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17 of 19

John Sloan

(American, 1871–1951)

Heroes of Peace

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Object Details

Artist

John Sloan

Date

1932

Medium

Ink and crayon on paper

Dimensions

Sheet: 12 1/2 × 9 1/4 inches (31.8 × 23.5 cm)
Frame: 16 × 12 3/4 inches (40.6 × 32.4 cm)

Credit Line

Acquired though the Beth Treadway, Class of 1970, and Stephen Treadway, Class of 1969, Fund

Object
Number

2016.057

Sloan contributed for many years to The Masses, a graphically innovative magazine of socialist polit(…)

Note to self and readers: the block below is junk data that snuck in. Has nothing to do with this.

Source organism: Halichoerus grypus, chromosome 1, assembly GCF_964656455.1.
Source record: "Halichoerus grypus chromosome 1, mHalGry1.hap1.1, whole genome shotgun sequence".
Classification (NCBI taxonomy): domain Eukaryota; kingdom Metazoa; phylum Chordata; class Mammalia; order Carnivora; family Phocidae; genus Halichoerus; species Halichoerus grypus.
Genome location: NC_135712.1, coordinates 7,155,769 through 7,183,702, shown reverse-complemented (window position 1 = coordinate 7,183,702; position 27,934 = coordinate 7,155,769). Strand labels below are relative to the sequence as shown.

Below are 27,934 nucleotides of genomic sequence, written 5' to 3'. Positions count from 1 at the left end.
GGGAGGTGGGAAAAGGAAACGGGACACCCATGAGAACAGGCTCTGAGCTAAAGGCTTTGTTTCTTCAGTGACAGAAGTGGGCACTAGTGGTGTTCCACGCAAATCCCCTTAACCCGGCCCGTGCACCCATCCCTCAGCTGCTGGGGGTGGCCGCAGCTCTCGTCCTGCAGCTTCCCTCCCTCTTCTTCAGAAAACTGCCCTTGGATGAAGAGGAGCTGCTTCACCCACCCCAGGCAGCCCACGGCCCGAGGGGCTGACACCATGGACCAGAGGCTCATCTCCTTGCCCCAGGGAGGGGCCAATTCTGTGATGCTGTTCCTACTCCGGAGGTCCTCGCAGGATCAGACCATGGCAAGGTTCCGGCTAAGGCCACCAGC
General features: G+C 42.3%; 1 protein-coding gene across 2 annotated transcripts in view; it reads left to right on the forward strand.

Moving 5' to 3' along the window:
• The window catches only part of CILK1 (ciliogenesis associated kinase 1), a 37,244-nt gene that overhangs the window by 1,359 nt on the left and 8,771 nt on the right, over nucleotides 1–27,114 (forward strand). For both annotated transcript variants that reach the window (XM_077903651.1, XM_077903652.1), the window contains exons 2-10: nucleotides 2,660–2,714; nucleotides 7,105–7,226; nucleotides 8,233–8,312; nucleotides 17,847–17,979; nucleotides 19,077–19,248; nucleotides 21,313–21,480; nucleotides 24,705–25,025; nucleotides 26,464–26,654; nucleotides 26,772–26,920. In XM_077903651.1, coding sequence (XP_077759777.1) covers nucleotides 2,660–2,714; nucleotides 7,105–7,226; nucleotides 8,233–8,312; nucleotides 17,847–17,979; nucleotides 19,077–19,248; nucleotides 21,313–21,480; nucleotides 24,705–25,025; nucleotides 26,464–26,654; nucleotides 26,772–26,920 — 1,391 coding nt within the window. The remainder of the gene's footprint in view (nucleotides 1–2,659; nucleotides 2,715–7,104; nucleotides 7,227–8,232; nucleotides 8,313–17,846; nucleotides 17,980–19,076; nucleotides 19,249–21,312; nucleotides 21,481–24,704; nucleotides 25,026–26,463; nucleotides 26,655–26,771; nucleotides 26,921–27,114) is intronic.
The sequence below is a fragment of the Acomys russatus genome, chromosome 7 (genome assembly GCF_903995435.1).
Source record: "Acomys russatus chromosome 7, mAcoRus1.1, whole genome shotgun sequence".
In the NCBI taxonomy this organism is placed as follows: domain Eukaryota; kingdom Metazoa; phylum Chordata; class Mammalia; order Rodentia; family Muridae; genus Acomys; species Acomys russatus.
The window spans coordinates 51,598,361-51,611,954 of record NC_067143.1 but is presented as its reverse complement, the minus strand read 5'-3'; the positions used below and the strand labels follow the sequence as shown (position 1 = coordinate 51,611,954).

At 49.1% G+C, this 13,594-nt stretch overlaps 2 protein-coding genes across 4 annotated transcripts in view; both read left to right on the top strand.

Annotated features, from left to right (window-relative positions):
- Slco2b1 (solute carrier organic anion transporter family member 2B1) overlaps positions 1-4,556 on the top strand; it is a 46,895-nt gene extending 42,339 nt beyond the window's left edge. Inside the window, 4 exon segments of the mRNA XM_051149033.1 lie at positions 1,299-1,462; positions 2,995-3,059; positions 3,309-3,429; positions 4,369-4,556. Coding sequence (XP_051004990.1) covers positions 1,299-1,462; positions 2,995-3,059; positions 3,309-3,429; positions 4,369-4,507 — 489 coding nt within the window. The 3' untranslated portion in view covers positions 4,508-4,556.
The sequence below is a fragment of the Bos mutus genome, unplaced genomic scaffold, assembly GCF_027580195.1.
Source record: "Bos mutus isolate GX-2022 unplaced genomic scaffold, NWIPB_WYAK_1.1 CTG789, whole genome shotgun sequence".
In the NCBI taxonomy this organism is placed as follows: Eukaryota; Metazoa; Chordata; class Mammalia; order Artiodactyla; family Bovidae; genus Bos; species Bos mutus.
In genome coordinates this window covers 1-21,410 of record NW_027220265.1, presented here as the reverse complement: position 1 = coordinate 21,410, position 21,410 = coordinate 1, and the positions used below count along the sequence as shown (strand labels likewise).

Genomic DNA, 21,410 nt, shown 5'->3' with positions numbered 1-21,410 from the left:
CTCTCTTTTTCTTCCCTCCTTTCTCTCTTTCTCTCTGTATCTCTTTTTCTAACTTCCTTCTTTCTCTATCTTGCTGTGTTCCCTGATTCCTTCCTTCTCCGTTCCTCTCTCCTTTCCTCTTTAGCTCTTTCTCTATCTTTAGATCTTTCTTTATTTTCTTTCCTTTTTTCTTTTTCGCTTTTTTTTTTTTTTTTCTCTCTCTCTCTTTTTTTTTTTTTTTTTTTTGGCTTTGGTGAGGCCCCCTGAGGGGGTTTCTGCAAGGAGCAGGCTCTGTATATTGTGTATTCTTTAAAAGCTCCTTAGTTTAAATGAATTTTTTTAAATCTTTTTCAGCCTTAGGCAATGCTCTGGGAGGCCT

Sloan contributed for many years to The Masses, a graphically innovative magazine of socialist politics published monthly in the United States from 1911 until 1917, when federal prosecutors brought charges against its editors for conspiring to obstruct conscription. It was succeeded by The Liberator and later The New Masses, called “the principal organ of the American cultural left from 1926 onwards.” It published reportage, fiction, poetry, and art by the leading radicals of the time such as Max Eastman, John Reed, Dorothy Day, and Floyd Dell. Sloan used his art to criticize the war and express his outrage toward what he considered it to be—a capitalist tool for expanding control of markets. The Espionage Act of 1917 and the Sedition Act of 1918 gave the US government the power to silence any criticism of the war. Many artists, including George Bellows, Georgia O’Keeffe, and Alfred Stieglitz, were targeted as potentially dangerous by the Justice Department’s Bureau of Investigation (later to become the FBI) and the military’s Intelligence Bureau, which kept surveillance files on them. It is fitting to end the show with this drawing, which Sloan contributed to The New Masses. The sardonic title questions the way returning veterans were treated by the general populace who only wanted to go about their daily business, unhindered by visions of a war that had ended over a decade ago. Reduced to selling pencils with his little dog, the hopelessness of his situation is accentuated by the forest of smartly moving women’s legs, impersonal and unseeing. (“‘The War to End All Wars’: Artists and World War I,” curated by Nancy E. Green and presented at the Johnson Museum, January 21-June 11, 2017)

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